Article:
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Goals Objectives Materials Web Procedure Standards

Oracle Bones and Philosophy

Objectives: 1 ) Students will understand that the Tao Te Ching ( Dao De Jing.) is a book that suggests ways rulers, people, and nature can live in harmony. 2) Students will be able to compare and contrast Taoism & Confucianism.
3) Students will experience the beauty, difficulty, and techniques of Chinese characters.

Background Skills/Knowledge:
Students will have studied the text as well as discussed and answered questions regarding the Tao Te Ching, Taoism, Confucianism, Oracke Bones, and Chinese caligraphy.

Vocabulary / Language Skills:
Taoism • Confucianism • Lao-Tzu • Confucius • Chinese characters • "the way" • oracle bones •

Student Handouts (1) i Excerpts & questions about Lao Tzu & Confucius (2) Chinese character examples (3) A Message of Ancient Days (text) (4) World Wide Web(5) Construction Paper (6)Glue (7) Popsicle Sticks (8) Ink Pens


"If we are not to live with our fellow men, with whom can we live?"

"Behave when away from home as if you were in the presence of an important guest."

"Do not do to others what you do not want done to yourself."


"The wise know their limitations; the foolish do not."

"Recognize who you really are, and you will find your way to happiness."

"I am not at all interested in immortality, only in the taste of tea."

+++++++++++++++++++++ WEB RESOURCES +++++++++++++++++++++


Learn to Draw Chinese Characters ~

Chinese Web Dictionary ~

History for Kids ~

HistoryWiz ~

Oracle Bones ~

Daily Life ~

Taoism Information Page ~

Religious Tolerance ~

MSN Encarta ~




California K-12 Academic Content Standards

Subject : History & Social Science
Grade : Grade Six
Area : World History and Geography: Ancient Civilizations

Students in grade six expand their understanding of history by studying the people and events that ushered in the dawn of the major Western and non-Western ancient civilizations. Geography is of special significance in the development of the human story. Continued emphasis is placed on the everyday lives, problems, and accomplishments of people, their role in developing social, economic, and political structures, as well as in establishing and spreading ideas that helped transform the world forever. Students develop higher levels of critical thinking by considering why civilizations developed where and when they did, why they became dominant, and why they declined. Students analyze the interactions among the various cultures, emphasizing their enduring contributions and the link, despite time, between the contemporary and ancient worlds.• Sub-Strand 6.6: Students analyze the geographic, political, economic, religious, and social structures of the early civilizations of China.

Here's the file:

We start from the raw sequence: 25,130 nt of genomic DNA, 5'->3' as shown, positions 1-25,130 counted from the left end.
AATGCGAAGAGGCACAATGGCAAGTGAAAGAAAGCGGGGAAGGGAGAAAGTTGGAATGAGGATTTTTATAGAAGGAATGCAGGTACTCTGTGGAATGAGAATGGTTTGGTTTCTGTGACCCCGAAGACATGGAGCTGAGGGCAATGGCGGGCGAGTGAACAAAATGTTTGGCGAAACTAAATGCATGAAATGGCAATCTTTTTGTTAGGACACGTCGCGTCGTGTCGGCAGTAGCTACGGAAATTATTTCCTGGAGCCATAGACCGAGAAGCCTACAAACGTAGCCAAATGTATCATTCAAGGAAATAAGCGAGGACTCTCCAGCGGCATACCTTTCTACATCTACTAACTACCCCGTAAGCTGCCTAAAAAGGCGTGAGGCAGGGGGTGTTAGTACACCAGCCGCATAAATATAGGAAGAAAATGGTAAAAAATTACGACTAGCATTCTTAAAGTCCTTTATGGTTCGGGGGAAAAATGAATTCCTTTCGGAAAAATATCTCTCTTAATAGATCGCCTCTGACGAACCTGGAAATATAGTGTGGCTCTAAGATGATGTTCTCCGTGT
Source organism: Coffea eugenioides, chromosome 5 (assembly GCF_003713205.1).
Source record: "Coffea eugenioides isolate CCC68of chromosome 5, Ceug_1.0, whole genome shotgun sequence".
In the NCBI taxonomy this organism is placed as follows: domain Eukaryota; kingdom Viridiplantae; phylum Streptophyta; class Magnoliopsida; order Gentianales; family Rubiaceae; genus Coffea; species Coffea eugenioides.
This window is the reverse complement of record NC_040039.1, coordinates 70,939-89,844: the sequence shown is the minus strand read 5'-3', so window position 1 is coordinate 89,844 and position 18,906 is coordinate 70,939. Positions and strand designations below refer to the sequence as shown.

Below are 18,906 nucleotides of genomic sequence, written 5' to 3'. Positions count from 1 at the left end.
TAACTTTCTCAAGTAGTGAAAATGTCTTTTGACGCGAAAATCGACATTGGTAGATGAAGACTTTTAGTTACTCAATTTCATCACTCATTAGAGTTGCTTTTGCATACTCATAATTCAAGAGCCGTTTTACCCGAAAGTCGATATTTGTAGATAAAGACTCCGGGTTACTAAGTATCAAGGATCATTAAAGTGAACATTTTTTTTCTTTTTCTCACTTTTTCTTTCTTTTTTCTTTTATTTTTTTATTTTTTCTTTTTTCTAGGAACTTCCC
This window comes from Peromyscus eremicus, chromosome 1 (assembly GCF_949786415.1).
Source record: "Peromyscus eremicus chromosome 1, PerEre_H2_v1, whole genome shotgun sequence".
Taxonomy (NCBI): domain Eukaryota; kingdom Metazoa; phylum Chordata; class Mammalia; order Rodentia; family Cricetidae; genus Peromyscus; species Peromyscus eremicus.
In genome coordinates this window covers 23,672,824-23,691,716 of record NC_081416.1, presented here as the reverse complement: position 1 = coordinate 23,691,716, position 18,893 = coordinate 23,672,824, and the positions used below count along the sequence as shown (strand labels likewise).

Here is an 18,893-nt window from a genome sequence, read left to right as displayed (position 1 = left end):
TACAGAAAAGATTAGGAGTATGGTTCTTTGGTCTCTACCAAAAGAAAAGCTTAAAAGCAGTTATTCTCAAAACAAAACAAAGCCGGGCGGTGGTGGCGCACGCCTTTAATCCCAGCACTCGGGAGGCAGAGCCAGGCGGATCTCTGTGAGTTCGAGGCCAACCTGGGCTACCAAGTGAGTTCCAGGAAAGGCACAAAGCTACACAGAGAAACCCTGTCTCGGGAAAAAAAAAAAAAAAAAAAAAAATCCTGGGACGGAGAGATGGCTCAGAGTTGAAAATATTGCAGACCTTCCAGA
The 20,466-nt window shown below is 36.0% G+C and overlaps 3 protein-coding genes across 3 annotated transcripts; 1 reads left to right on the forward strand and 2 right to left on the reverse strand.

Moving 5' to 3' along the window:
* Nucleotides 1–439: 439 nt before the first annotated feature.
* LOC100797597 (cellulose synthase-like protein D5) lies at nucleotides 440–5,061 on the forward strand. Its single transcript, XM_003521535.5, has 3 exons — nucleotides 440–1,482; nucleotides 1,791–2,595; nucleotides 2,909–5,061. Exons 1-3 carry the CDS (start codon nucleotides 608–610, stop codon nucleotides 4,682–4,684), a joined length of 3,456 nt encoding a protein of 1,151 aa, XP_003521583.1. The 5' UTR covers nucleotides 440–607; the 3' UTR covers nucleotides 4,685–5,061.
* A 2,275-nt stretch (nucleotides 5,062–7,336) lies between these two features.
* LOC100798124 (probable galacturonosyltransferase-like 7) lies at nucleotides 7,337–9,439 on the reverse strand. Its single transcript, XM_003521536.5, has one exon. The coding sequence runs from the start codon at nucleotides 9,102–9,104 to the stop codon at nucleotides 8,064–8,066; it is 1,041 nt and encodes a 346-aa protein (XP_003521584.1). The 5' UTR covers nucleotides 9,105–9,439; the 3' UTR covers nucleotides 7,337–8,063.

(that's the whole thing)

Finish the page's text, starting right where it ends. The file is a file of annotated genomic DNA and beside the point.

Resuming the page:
Standard 3: Know about the life of Confucius and the fundamental teachings of Confucianism and Taoism.





Students will analyze portions of the
Tao Te Ching (Dao De Jing) and Confucian writings while evaluating what the Chinese philosophers thought about conduct, rulers, and human relationships.
Students will characterize what these 2 Chinese philophers say about human relationships and compare these beliefs to their own lives.
Students will draw Chinese characters, paste & arrange sticks to look like oracle bones, and maintain a sense of overall design for their project.



Students will work in their teams to research the vocabulary terms and Chinese characters on the internet using the links provided and add any new information to their notebooks.
Student teams will receive handouts that include the 1st 10 (of 81) chapters of the Tao Te Ching as well as sayings of Confucius,


They will choose/read/discuss 4, go over the questions on the back, and "report out"

The teacher and the other students will review their answers, and give feedback, add to the discussion, etc. If a group's progress appears too incomplete, teacher will make suggestions and students will revise their answers. When questions are adequately answered, students will receive supplies for the next part of the activity which will have directions/diagram on the board.

Students will receive 5 popsicle sticks and arrange/glue them like the 'oracle bones' found on page 254 or from images on the internet. They then will 'draw' several Chinese characters along the lengths of the bones. Examples of Chinese writing will be found on a provided worksheet and from the SS chapter on China.

Underneath the 5 sticks students will write (in English) their favorite 4 lines from the Tao Te Ching
or Confucius. To the right of the popsicle sticks, students will write 1-3 of the Chinese characters approx 2 by 2 inches.


Students groups will present what they learned/made in front of the class.


Students will be assessed on: answers to the questions on the student handout, presentations, discussions, notebooks, and their drawings of Chinese characters.



Student Learning Samples from 2002

International Studies Learning Center Phone 323.568.3155 Fax 323.568.3153

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